Feminist YouTuber Harasses Opponent at VidCon Panel — Then Claims She's the Victim
Most people aren't particularly familiar with VidCon. It's a conference that centers around YouTube creations. It's an ideal place for creators to meet with industry representatives and their fans, hook up with one another for collaborations, and get tips from the more successful YouTubers to help make their channels grow.
This year, however, it also played out with a bit of drama as feminist Anita Sarkeesian took a shot at one of her opponents during a panel, despite the opponent having said absolutely nothing.
Feminist media critic Anita Sarkeesian is facing a barrage of criticism since her unprovoked outburst at popular YouTuber Carl “Sargon of Akkad” Benjamin at Vidcon 2017 last week.
The feminist berated Benjamin before an audience, calling him a “garbage human” for criticizing her work on YouTube. Since then, Sarkeesian has been claiming victimhood — describing Benjamin’s presence at her panel as an act of intimidation in a blog post, and in an interview on Polygon where she called for the creation of a blacklist for those who “harass” her.
Despite Sarkeesian’s claims, game developers are now accusing her of promoting harassment. One prominent creator spoke out against her for publishing a piece of fiction about murdering him. The feminist critic often rails against video game players, claiming they direct abuse and misogynist harassment at women in the gaming industry.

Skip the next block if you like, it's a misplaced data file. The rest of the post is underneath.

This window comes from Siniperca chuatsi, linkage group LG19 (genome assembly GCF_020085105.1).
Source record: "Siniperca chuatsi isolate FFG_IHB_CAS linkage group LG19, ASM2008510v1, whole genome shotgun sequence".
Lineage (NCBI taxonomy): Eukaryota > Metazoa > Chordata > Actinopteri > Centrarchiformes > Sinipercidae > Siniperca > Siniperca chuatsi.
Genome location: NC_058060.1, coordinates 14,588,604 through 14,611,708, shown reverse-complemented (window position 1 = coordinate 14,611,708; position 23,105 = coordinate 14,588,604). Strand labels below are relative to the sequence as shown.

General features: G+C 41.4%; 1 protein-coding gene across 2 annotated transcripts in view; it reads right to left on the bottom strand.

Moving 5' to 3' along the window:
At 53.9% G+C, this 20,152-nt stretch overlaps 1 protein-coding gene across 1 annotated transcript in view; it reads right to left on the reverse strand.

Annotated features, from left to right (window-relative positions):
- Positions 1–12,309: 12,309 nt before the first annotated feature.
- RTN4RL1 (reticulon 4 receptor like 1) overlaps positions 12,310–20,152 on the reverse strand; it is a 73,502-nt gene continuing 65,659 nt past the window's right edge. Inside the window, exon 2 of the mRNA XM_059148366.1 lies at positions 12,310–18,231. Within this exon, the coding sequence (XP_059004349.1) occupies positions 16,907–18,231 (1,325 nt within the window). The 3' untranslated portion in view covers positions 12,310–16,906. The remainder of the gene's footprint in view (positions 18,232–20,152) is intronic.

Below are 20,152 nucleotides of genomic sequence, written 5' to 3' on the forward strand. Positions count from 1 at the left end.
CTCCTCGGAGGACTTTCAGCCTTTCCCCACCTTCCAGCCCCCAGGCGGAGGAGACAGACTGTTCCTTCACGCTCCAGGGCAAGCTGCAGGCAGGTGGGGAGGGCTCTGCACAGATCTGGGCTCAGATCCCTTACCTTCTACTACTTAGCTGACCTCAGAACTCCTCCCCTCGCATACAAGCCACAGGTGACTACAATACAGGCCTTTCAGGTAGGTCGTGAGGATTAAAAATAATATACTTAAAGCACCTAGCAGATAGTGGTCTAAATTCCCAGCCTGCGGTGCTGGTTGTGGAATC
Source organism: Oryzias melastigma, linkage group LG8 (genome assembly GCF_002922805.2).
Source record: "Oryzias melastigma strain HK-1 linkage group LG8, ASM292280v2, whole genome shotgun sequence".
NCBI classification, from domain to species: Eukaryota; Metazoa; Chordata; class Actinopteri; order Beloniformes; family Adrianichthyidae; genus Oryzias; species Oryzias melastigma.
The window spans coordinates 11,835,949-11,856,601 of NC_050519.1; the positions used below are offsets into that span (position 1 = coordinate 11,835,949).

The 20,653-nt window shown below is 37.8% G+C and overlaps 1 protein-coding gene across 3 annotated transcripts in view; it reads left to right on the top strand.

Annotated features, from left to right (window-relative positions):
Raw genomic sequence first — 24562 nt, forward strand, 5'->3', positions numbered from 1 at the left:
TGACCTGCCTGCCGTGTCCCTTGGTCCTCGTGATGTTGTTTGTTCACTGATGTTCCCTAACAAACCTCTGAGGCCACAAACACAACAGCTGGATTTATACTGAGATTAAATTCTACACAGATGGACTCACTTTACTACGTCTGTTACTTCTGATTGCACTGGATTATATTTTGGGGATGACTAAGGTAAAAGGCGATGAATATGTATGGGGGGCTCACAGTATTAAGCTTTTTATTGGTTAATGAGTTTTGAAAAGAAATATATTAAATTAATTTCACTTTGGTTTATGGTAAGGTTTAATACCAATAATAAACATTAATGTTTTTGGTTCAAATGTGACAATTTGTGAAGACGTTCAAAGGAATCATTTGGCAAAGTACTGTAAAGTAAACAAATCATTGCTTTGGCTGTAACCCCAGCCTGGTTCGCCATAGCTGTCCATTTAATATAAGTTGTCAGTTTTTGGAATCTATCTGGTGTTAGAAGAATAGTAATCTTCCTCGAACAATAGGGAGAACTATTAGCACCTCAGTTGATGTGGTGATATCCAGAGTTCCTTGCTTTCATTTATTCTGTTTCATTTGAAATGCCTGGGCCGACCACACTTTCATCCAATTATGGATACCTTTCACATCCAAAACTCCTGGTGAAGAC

For what it's worth, VidCon has sided with Sarkeesian, dismissing claims of harassment from Benjamin.
In other words, Sarkeesian can launch an unprovoked attack at someone sitting in the audience and it's fine because she's a feminist. Carl Benjamin, however, can be guilty of harassment merely by sitting in on a panel about a topic he has previously expressed an interest in — although not in the manner in which someone like Sarkeesian might prefer. He broke no rules in attending.
Yet he's the bad guy in all this?
If any good has come from this, Sarkeesian's bullying is being brought up into the light of day. Of course, this is nothing new. Feminists like Sarkeesian often play the victim while thinking nothing of their own behavior. This is justified in their mind sunder the argument that it's fine to "punch up." In other words, so long as the victims are men — particularly white men — then anything is excusable.
It's fitting that even progressives in the video game industry, the industry where Sarkeesian has focused much of her work, are fighting back.